Bra, Panties, Dress: Agent Provocateur, Earrings: House of Topper, Ring: The Shiny Squirrel
How did you get out of that?
I just like was in an open relationship and then the relationship became closed. I thought it was interesting and I had a lot of new and exciting experiences, and just like anything it started to feel like it was a job, and also more into the idea of devoting energy and commitment my primary relationship and not wanting it to open anymore. Also, I was making more money in the rest of my life and I just didn't feel like I needed it.
You were also becoming a personality on your own right with a certain degree of fame. Did that become a factor in your sugar relationships?
No, they were mainly Wall Street guys and weren't reading woke think pieces. [Laughs]
Now there is VR porn and hype realistic sex dolls. What impact do you think that's having on the male sexual psyche.
That's so funny we did an episode about that for the show and I was just watching it this morning. It's on sex dolls, and we did a lot of man on the street interviews and we were like, "Do we have to worry about sex dolls stealing our boyfriends?" and everyone was like yes, 100 percent.
Right? They're perfect. They're always up for it, you don' have to buy them shit unless you want to and you can turn them off.
They don't look real right now, though.
They will, though. There's already this really hot one, Samantha. What's your take? Are we evolving or are we gross?
I think that sex robots are inevitable. For years since the birth of technology we've always found a way whenever new technology arises to enhance our sex lives and use it to basically get off. And there's also this huge history about moral panic around the combination of sex and technology. So like everything from the birth control pill and technology asserting itself in the bedroom and then the rise of internet pornography and then tinder, and all of these sex and tech combinations cause moral panic an always cause these concerns like, "Is that going to destroy the idea of relationships, is that going to destroy romance?" And it never really does because I think people will always want human connection. I interviewed this woman, she does a podcast called the future of sex, she's like a technology and sex writer. She was like, "Let's think of it this way. There probably will be a man who prefer a sex robot over women, but I'm happy to remove them from the breeding pool of humanity. If they prefer a robot, that's good, they don't have to impregnate anything."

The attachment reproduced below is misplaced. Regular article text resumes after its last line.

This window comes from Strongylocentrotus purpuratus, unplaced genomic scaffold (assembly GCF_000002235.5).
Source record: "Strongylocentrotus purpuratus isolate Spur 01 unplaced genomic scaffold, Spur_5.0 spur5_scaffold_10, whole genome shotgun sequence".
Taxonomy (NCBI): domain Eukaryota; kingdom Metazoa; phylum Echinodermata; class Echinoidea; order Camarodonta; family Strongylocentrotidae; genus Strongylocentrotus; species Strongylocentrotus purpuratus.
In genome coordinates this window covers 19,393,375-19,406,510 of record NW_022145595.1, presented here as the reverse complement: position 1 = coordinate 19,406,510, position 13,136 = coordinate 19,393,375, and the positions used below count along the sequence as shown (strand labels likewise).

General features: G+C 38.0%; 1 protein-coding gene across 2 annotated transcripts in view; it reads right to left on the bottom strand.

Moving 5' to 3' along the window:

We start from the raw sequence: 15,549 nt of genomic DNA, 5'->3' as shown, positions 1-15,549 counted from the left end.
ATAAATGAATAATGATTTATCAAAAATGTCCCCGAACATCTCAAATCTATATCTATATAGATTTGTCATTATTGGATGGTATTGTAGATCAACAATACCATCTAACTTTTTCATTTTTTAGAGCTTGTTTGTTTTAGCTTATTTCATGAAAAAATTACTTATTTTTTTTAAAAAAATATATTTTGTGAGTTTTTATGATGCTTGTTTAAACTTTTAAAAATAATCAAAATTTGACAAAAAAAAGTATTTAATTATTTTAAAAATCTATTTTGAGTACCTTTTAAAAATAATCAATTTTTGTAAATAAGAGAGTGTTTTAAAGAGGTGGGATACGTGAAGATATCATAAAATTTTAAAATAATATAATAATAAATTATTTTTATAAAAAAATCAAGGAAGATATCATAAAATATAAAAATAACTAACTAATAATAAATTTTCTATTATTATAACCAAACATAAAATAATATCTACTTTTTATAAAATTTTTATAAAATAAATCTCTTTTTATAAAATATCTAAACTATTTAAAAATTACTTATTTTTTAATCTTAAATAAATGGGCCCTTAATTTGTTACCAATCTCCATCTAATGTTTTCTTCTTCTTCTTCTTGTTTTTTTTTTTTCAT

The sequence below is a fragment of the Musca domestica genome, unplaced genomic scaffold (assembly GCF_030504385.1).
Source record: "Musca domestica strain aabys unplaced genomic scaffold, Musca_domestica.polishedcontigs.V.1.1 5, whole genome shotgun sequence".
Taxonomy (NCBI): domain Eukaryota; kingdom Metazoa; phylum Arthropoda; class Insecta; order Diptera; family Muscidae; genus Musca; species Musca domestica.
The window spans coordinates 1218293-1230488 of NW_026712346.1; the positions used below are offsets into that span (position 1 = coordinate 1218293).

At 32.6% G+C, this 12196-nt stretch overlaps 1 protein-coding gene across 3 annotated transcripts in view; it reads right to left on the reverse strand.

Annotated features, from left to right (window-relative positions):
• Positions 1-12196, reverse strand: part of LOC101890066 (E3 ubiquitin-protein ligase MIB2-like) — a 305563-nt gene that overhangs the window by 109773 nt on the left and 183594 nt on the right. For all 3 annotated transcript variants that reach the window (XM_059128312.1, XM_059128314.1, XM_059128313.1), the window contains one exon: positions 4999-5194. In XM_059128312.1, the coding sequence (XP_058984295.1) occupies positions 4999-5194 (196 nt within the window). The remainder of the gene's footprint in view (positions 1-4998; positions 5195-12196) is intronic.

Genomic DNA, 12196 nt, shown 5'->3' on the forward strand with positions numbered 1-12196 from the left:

But is that leaving women out in the cold?
They can just become lesbians.
The robot thing still freaks me the fuck out. I suppose it's similar to men being threatened by vibrators, like, "Oh your replacing me, is my dick not as good as this toy."
Well it's different because their dicks can't literally vibrate at top speed.The idea of having sex with a robot, to me, feels insane. I would never want to have sex with a robot. I'll use a vibrator but I don't need to have a vibrator with a face that can talk to me.